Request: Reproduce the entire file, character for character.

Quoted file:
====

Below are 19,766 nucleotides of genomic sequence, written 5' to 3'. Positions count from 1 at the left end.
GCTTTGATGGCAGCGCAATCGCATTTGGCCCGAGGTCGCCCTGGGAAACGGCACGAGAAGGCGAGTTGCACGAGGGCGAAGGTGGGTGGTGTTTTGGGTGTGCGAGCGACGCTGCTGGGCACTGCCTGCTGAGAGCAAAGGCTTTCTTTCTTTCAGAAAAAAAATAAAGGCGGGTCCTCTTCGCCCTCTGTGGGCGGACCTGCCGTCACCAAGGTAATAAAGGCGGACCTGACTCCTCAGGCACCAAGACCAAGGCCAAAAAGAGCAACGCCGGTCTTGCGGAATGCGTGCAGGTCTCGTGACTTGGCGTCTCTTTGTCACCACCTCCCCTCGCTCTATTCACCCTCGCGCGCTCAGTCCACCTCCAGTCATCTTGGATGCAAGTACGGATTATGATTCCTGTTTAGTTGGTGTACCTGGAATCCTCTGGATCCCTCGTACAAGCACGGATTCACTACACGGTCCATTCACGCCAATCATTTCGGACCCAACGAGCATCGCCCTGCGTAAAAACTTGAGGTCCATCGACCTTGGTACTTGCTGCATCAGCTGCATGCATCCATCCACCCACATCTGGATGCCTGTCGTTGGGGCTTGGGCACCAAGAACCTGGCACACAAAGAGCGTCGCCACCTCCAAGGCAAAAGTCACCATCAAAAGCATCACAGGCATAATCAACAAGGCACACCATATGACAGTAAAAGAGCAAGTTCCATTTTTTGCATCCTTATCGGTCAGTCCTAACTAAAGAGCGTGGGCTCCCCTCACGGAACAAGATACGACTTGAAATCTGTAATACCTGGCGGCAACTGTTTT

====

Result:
Below are 19,766 nucleotides of genomic sequence, written 5' to 3'. Positions count from 1 at the left end.
GCTTTGATGGCAGCGCAATCGCATTTGGCCCGAGGTCGCCCTGGGAAACGGCACGAGAAGGCGAGTTGCACGAGGGCGAAGGTGGGTGGTGTTTTGGGTGTGCGAGCGACGCTGCTGGGCACTGCCTGCTGAGAGCAAAGGCTTTCTTTCTTTCAGAAAAAAAATAAAGGCGGGTCCTCTTCGCCCTCTGTGGGCGGACCTGCCGTCACCAAGGTAATAAAGGCGGACCTGACTCCTCAGGCACCAAGACCAAGGCCAAAAAGAGCAACGCCGGTCTTGCGGAATGCGTGCAGGTCTCGTGACTTGGCGTCTCTTTGTCACCACCTCCCCTCGCTCTATTCACCCTCGCGCGCTCAGTCCACCTCCAGTCATCTTGGATGCAAGTACGGATTATGATTCCTGTTTAGTTGGTGTACCTGGAATCCTCTGGATCCCTCGTACAAGCACGGATTCACTACACGGTCCATTCACGCCAATCATTTCGGACCCAACGAGCATCGCCCTGCGTAAAAACTTGAGGTCCATCGACCTTGGTACTTGCTGCATCAGCTGCATGCATCCATCCACCCACATCTGGATGCCTGTCGTTGGGGCTTGGGCACCAAGAACCTGGCACACAAAGAGCGTCGCCACCTCCAAGGCAAAAGTCACCATCAAAAGCATCACAGGCATAATCAACAAGGCACACCATATGACAGTAAAAGAGCAAGTTCCATTTTTTGCATCCTTATCGGTCAGTCCTAACTAAAGAGCGTGGGCTCCCCTCACGGAACAAGATACGACTTGAAATCTGTAATACCTGGCGGCAACTGTTTT